Know who to call in case of an oil spill emergency | Letter to the Editor
March 19, 2013 · Updated 12:44 PM
After the destructive 2004 Dalco Pass oil spill, a handful of islanders attended spill training and beach cleaning for first responders. Inculcated in us was where and how to report a spill, as well as the urgency of initiating a competent cleanup effort by agencies with essential skills and equipment.
We all know to call 911 instantly to report a house on fire. The house on fire for our marine wildlife is a toxic spill of oil or other contaminants. Every islander should know what to do immediately upon discovering a suspicious substance on a beach or in our waters — call the Washington State Department of Ecology (DOE) at 1-800-OILS-911 (1-800-645-7911). In addition, report all spills of oil or hazardous materials to the National Response Center at 1-800-424-8802.
Evidently, lessons from the 2004 spill have faded. Diffusion of responsibility and delayed response time were huge impediments to effective containment of the Dalco Pass spill. It quickly spread into Colvos Pass. An oiled seal pup died. The marine lubricant mess on Maury Island in early March was not as dire as the 2004 spill, but it should jolt us out of complacency.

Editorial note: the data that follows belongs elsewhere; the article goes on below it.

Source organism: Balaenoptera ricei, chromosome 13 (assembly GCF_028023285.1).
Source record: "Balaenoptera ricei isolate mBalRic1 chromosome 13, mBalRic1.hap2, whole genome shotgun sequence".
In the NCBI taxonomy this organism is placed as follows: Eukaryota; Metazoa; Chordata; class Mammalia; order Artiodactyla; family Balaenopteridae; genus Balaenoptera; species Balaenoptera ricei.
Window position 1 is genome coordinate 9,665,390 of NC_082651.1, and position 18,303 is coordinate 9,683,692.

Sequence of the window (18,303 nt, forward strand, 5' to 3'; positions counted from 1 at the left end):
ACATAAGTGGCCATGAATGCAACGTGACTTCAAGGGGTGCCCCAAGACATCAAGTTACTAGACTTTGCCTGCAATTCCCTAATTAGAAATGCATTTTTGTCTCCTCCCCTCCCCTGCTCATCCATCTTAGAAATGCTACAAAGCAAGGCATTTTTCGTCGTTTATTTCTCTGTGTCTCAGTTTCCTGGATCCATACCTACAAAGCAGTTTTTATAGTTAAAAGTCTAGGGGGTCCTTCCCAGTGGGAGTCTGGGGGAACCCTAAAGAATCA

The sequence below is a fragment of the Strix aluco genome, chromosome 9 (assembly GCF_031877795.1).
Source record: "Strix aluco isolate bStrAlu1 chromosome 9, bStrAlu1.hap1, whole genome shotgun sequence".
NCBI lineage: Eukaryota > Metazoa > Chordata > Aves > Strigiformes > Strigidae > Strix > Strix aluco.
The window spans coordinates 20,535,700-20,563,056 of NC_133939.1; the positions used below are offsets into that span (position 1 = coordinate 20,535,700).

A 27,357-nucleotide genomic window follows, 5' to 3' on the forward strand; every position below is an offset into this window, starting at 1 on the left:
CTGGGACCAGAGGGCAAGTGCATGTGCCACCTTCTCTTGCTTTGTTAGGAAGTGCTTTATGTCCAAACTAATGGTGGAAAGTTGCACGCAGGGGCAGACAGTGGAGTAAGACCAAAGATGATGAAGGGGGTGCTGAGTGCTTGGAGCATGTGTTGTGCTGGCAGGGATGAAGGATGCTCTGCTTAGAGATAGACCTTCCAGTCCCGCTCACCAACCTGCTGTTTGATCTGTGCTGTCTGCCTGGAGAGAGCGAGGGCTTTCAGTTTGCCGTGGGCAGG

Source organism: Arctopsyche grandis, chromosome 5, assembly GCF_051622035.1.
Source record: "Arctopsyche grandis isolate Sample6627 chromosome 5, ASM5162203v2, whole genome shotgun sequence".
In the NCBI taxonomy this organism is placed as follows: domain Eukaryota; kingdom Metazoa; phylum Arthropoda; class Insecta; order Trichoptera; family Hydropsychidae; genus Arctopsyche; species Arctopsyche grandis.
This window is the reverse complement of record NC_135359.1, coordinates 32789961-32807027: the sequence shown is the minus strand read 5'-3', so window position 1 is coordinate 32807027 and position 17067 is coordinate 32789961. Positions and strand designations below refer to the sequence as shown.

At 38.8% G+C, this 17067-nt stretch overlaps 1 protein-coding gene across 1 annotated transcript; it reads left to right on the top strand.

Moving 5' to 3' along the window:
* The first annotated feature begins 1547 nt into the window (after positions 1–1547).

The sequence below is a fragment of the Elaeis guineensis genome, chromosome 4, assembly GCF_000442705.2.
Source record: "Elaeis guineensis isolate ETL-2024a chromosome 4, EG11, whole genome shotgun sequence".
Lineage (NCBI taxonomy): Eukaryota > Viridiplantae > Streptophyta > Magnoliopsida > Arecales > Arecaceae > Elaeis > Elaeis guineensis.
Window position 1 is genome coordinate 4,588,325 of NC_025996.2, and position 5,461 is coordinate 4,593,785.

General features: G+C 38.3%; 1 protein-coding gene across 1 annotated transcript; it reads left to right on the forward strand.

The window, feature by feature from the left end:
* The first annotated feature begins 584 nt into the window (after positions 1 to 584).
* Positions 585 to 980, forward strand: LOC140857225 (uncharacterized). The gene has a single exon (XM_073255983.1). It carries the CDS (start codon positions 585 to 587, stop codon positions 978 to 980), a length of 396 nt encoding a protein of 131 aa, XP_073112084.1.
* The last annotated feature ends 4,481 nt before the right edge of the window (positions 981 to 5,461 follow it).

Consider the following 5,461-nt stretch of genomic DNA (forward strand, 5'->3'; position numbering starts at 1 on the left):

Once informed of the gunk on Maury, DOE executed a timely, laudable response. However, the convoluted notification of DOE regarding the incident was troubling. Lack of awareness about emergency numbers for reporting spills and mysterious beach goo poses a risk to the island. In a catastrophic spill, failure to report swiftly and directly would prove deadly. Minutes matter for wildlife in harm’s way. Let us avoid a repeat of the 2004 Dalco Pass debacle.
— Ann Stateler and Odin Lonning, Hydrophone Project Managers